If you want a quality film where people are bumped off in nasty ways before the satisfactory dénouement, there are loads of movies that would do just that (Friday the 13th, Halloween and Black Christmas spring to mind) but for something less serious and more irreverent, this would fit the bill.
First up there is a commentary with Stacey Edmonds and Doug Turner, mediated by David Michael Brown which is a revealing and amusing chat about filming and exactly what it takes to make a film with no money.
There are half a dozen things to choose from on the extra features menu, each looking at different parts of the filming process - they provide sufficient insight into how the film was made but not at any great length, generally running between 3 and 5 minutes.
- Bloody FX shows you how the gore scenes are done with the focus on CGI blood and how the effects were made more realistic.
- Canteen Scene Grade shows the same snippet with different levels of focus, grain and colour palettes before you see the finished article.
- Joadja Diary is a brief look at the filming location which lent itself to the setting of a horror movie - there are a couple of amusing incidents captured on film but it isn't the sort of trip around the area that I'd have liked.
- Audio Mix Diary shows you a little bit of how the sound was mixed on the computer to give the scenes the biggest impact.
- Abertoir Film Festival Q&A isn't, as I expected, a question and answer session following a screening but comprises Edmonds and Turner talking to camera in a room where they talk about making a zero budget film and give tips on how to do it. They are sitting in front of a computer on which they were currently mixing the sound and list the software you would need to edit a film and the best way to get it finished. This is the best of the extra material and will be of interest to any aspiring filmmaker.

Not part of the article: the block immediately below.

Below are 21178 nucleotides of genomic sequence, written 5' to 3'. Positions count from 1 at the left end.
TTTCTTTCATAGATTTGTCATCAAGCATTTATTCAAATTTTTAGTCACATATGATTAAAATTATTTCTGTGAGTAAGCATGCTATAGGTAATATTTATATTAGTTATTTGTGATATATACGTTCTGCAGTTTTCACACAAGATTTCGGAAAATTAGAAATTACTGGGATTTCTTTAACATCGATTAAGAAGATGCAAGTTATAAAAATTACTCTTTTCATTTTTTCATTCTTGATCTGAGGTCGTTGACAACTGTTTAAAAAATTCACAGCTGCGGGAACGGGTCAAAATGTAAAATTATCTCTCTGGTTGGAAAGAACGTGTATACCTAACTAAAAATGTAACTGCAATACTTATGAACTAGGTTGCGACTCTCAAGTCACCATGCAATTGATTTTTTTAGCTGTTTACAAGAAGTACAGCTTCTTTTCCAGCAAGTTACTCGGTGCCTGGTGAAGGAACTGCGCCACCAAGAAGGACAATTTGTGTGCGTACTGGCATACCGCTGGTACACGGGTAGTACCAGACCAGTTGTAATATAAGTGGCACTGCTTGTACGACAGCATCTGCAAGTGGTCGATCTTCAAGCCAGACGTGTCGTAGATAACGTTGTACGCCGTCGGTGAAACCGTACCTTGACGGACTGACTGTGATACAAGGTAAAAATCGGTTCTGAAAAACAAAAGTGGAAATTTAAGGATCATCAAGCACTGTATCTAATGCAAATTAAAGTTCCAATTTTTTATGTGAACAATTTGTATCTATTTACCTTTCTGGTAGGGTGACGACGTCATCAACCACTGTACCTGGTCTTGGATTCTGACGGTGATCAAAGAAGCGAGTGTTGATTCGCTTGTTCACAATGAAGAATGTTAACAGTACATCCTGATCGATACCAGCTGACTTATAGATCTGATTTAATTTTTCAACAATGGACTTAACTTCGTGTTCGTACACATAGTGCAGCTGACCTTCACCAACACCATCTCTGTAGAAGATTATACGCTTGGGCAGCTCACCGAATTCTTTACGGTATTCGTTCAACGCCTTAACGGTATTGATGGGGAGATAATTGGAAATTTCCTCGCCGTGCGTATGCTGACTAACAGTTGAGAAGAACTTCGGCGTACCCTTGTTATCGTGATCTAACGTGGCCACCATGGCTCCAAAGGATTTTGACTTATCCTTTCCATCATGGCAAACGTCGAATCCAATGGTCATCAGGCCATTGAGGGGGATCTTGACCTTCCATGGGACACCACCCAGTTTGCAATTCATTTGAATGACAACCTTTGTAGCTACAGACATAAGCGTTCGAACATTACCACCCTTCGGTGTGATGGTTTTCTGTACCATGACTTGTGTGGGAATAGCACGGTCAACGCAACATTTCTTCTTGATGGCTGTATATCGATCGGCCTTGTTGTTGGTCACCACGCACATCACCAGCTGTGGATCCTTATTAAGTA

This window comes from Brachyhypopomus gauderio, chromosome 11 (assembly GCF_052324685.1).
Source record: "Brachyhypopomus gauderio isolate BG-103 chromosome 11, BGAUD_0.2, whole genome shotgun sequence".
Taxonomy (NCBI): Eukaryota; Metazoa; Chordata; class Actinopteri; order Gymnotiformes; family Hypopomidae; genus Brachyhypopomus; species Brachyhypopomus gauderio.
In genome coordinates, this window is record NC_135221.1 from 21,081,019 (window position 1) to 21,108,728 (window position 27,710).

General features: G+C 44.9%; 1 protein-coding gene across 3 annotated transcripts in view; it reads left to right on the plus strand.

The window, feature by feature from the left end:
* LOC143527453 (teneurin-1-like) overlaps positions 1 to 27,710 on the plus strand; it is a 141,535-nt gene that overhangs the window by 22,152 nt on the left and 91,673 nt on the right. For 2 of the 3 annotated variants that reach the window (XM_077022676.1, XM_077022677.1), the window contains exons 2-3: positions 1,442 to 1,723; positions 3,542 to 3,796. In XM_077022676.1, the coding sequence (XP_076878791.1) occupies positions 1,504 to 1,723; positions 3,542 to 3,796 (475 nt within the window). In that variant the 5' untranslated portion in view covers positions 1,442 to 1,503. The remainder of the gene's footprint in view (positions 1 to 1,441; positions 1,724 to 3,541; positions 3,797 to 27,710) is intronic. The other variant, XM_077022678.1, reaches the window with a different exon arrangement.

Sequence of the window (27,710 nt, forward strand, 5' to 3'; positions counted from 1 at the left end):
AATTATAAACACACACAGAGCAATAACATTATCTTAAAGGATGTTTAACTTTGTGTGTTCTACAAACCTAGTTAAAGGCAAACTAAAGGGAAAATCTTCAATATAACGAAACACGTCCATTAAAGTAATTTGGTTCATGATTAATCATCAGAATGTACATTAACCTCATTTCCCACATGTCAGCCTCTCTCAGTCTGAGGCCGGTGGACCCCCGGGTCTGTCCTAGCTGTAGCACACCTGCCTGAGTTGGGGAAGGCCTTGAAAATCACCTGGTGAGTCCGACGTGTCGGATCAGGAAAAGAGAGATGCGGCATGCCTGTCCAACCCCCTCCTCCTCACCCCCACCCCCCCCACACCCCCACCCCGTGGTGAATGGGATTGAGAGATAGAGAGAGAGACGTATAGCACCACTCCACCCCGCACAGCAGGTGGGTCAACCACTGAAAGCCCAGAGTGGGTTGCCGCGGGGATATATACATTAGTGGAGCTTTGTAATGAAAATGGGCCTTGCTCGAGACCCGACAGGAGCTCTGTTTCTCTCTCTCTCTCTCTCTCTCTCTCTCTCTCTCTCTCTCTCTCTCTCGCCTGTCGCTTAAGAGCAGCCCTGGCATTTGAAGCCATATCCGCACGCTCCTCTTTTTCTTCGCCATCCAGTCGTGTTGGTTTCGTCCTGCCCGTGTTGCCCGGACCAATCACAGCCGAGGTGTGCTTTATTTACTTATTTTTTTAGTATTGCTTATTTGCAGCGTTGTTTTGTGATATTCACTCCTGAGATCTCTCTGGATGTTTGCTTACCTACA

This was shot digitally and has made the transition to DVD very well with a sharp picture and remarkably good gore effects. There is little in the way of unintentional grain and the colour and contrast levels are consistently good.
*The pictures contained in this review are for illustrative purposes only and do not reflect the image quality of the disc.*
The only option is Dolby Digital 5.1 surround which is no bad thing and it is a pretty good soundtrack with clear dialogue and good use of the surround speakers for the score and atmospherics.
I Know How Many Runs You Scored Last Summer isn't the finest slasher movie you will ever come across, but it is enjoyable and a testament to what committed and ambitious people can do with virtually no money. You don't have to understand cricket to like this and I don't even know if it would help as they apparently took out much of the cricket related dialogue and one liners from the killer, preferring to keep him as a silent assassin. It's not highbrow or particularly nerve-shredding but would probably do as a 'party' film for a group sitting around with a takeaway and some beers, particularly after a bad day during the Ashes!